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[flagged] Denver's STAR program removes police from low-level 911 calls (denverite.com)
50 points by evo_9 4 days ago | hide | past | favorite | 15 comments





This makes perfect sense to me as in, dispatch the EMTs and firefighters to fires and medical emergencies, dispatch the cops to incidents with an elevated risk of violence, and send unarmed specialists to everything else. And let them all back each other up as needed.

On the other hand this stuff makes no sense at all:

> “To abolish police we need serious affordable housing. We need food programs,” he said.

So people with homes and food don't commit crimes? That's contrary to my experience. And a call to abolish the police is just a call for the return of warlords, where the most belligerent and violent thugs make the rules. For all the problems we've got, that's not a step forward.


> So people with homes and food don't commit crimes?

This position isn't advanced anywhere in the article, and certainly not by the excerpt you quoted.


If the system doesn't work for the people then they won't want to work with the system.

Food/shelter/inequality all drive that wedge and the sooner we bring things back to a balance the sooner we can work to fix our systemic problems.


> most belligerent and violent thugs make the rules

So, you mean exactly like right now?


I would not call 911 unless I judged that I needed either the cops or an ambulance and I'd be pretty pissed if a couple hippies in a van showed up.

People trained to manage substance abuse or mental health crises are hippies for you?

Don't you think a crew of people that know how to manage mental health crisis will do much better than police officer to manage mental health crisis?


911 isn't a personal concierge, it exists to take calls from people in urgent need of assistance and dispatch the correct help to them. If my house is broken into, why does the person who takes my statement so I can file an insurance claim need to be armed? If there's an accident on the highway, why do the people directing traffic while the EMTs and firefighters work need to be armed? The point of programs like this is to acknowledge that currently the police fill many roles - too many roles in fact - and those duties should be split out to other specialists.

I agree with a lot of this in principle, but there are additional factors at play when it comes to police scheduling and deployment. Serious crime isn't evenly distributed over time, so a police force has to have enough armed officers available on duty to handle spikes in demand. Statistical modelling is getting better, but the failure scenario here of "oh sorry, we couldn't respond to your home invasion for an hour because we were busy" is absolutely unacceptable to the general population. Here's an example of this, where the police were pilloried by the media (https://www.oregonlive.com/crime/2020/09/intruder-with-knife...). On a typical quiet day though, those officers will end up handling lower severity incidents to keep busy, by taking statements, directing traffic, etc. Just like all redundancy, this looks wasteful until you suddenly need it in a low probability event.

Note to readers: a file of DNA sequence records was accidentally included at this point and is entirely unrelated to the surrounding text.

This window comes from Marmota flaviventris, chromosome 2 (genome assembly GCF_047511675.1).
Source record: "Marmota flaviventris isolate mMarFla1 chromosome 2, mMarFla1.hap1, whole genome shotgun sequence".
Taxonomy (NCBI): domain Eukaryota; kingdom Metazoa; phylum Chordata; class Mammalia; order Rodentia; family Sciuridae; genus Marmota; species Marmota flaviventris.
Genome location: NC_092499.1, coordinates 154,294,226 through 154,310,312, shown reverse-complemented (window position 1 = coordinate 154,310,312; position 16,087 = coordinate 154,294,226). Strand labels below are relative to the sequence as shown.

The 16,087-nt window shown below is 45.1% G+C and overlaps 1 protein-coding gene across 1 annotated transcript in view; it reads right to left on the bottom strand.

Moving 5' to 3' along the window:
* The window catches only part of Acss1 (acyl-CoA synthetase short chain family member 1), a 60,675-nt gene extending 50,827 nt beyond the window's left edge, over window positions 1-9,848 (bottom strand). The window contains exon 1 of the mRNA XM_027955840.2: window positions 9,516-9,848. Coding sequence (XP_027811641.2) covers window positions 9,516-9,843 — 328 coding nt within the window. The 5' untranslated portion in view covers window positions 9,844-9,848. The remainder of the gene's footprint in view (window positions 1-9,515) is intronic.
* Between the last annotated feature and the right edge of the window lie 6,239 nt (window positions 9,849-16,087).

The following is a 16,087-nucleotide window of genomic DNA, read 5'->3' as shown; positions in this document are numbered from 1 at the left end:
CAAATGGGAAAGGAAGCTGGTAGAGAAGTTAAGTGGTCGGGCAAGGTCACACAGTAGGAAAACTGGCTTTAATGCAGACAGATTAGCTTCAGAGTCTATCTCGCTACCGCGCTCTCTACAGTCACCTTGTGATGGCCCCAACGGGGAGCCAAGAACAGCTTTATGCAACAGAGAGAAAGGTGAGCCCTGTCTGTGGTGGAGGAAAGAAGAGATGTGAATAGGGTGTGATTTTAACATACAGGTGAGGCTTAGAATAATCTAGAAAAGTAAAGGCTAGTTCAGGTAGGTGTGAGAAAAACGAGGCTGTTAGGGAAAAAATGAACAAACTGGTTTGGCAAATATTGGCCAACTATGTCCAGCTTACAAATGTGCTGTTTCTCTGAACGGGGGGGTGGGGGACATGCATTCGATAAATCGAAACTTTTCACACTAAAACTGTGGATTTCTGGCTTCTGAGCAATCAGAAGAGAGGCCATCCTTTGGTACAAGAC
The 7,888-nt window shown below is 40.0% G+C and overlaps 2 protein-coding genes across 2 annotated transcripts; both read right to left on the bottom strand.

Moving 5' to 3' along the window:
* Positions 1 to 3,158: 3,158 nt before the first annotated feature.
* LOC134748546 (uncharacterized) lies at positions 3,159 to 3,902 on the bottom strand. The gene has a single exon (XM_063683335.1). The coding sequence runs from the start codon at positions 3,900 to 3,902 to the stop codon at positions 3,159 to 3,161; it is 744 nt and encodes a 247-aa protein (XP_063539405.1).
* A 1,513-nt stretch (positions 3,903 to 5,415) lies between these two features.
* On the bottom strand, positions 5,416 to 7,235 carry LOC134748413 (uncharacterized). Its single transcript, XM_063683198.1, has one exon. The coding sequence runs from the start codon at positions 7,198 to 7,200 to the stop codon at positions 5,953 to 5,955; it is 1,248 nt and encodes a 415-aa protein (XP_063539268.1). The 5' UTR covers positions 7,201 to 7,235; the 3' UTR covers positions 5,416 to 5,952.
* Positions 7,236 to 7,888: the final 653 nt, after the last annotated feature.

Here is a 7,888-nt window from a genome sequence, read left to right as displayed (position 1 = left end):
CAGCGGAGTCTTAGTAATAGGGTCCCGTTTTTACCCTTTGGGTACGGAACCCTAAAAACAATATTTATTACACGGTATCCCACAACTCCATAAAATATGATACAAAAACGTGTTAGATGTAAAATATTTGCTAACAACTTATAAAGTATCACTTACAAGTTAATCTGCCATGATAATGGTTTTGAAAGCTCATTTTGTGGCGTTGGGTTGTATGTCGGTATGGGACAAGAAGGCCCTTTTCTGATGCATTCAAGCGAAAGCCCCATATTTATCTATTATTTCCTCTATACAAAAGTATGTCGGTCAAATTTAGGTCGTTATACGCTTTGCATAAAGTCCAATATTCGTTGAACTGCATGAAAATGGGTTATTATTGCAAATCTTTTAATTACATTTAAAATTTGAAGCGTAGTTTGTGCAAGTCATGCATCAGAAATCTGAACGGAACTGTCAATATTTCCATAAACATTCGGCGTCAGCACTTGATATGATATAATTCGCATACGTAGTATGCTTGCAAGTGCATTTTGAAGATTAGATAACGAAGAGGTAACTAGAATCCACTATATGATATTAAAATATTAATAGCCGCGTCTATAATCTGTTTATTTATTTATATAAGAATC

> [STAR] helped shepherd a pilot project into existence that’s now diverting some 911 calls away from armed officers to an unassuming van manned by a Denver Health paramedic and a social worker from the Mental Health Center of Denver.

In other words, non-violent (or incidences that for sure won't involve the use of physical or deadly force) can go to somebody besides the police. It's a great idea, and I bet police officers would love this as well.

> “Policing has always been about keeping down marginalized people, from its origins, and that has included Black folks and other folks not considered ‘white’ and poor people,” Bliss said. “You cant have racial justice without economic justice.”

This is an extremely reductive and strange quote to me. If you really believe this, I suggest you do a ride-along with a police officer someday. Spend a few hours with them. You'll find out first hand what they are asked to do.


> This is an extremely reductive and strange quote to me. If you really believe this, I suggest you do a ride-along with a police officer someday. Spend a few hours with them. You'll find out first hand what they are asked to do.

It's possible the police behave differently when they have someone there to observe them than when they don't.


You can remove all speculation from your mind about what police officers do during the day by simply requesting a ride with them. If the stakes are high what do you have to lose?

You might be surprised at the types of calls they respond to. We ask police to crawl through the sewers of our society and then complain that they smell like crap.


You're missing the point, which is the cop you ride along with may behave differently if he or she knows there is someone (you) observing them.

This isn't pure speculation - a study by Rialto PD showed use of body worn cameras reduced use-of-force incidents by 59% [1]

[1] https://bja.ojp.gov/sites/g/files/xyckuh186/files/media/docu...


For sure police officer are not asked to "keep down marginalized people". But how law is designed and is currently "enforced" by police, how police is recruited trained managed (not) sanctioned... have different effects than just what a police officer perceived he is asked to do...

Whenever I see “folks” used that way a in cultural piece I’ve learned to toon out. problematic is another good one to use.

Why is this flagged?



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